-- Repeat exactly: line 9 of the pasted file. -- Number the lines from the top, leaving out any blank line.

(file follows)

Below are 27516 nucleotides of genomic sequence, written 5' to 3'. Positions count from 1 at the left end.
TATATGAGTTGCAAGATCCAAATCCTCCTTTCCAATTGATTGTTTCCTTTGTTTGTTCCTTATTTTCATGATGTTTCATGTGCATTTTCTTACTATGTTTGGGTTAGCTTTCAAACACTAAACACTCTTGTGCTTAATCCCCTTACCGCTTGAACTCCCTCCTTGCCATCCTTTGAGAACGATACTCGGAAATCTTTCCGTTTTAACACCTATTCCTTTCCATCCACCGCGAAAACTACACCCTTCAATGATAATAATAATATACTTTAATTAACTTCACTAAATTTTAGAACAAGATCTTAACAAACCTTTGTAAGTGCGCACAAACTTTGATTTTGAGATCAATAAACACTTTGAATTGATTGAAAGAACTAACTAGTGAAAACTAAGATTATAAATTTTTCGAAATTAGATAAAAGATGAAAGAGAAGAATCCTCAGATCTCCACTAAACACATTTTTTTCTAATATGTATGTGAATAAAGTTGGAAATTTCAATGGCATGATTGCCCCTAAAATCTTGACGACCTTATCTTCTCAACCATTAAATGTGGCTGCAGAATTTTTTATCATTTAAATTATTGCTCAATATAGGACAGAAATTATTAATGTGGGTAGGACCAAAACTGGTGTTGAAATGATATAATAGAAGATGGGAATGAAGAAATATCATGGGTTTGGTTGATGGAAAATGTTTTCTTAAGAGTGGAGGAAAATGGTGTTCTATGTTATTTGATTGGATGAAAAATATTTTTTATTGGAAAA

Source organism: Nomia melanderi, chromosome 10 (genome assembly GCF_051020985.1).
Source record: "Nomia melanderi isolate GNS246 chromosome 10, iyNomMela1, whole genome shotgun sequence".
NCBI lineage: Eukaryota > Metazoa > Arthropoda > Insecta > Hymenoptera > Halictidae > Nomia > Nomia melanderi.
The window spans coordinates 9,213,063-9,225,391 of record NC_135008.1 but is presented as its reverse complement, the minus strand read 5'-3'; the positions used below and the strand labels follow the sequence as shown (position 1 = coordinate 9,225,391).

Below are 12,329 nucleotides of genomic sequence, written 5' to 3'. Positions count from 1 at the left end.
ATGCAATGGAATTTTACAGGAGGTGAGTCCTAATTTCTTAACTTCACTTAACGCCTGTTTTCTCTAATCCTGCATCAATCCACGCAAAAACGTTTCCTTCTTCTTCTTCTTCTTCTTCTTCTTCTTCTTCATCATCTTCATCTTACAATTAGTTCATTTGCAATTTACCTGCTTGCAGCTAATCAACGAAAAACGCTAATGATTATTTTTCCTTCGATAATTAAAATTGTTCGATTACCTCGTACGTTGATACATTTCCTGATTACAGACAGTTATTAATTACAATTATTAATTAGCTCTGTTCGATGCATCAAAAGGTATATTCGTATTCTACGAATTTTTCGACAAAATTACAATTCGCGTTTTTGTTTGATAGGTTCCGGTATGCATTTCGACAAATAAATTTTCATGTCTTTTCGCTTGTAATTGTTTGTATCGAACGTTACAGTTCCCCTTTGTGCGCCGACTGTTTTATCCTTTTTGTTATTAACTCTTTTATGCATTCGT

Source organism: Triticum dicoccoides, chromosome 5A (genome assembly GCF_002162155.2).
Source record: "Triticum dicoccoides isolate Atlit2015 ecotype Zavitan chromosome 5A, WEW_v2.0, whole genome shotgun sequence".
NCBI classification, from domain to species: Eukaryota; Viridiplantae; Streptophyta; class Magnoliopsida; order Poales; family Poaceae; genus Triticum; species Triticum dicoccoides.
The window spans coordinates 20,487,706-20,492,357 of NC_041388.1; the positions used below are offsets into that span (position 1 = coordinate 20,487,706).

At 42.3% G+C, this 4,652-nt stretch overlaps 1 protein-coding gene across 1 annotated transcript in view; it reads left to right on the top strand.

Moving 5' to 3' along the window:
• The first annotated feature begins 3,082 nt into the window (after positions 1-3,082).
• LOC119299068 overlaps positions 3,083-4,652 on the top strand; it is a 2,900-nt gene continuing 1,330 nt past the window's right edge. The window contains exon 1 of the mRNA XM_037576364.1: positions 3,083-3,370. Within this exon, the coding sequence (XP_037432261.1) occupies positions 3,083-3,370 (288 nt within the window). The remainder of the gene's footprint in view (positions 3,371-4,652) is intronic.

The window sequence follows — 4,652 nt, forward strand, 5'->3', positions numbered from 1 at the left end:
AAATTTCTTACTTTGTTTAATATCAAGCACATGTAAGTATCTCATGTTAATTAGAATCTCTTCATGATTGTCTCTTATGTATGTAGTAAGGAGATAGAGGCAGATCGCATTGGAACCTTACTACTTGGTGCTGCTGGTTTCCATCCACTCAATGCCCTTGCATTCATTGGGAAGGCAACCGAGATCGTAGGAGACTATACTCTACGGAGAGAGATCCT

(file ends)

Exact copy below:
Source organism: Triticum dicoccoides, chromosome 5A (genome assembly GCF_002162155.2).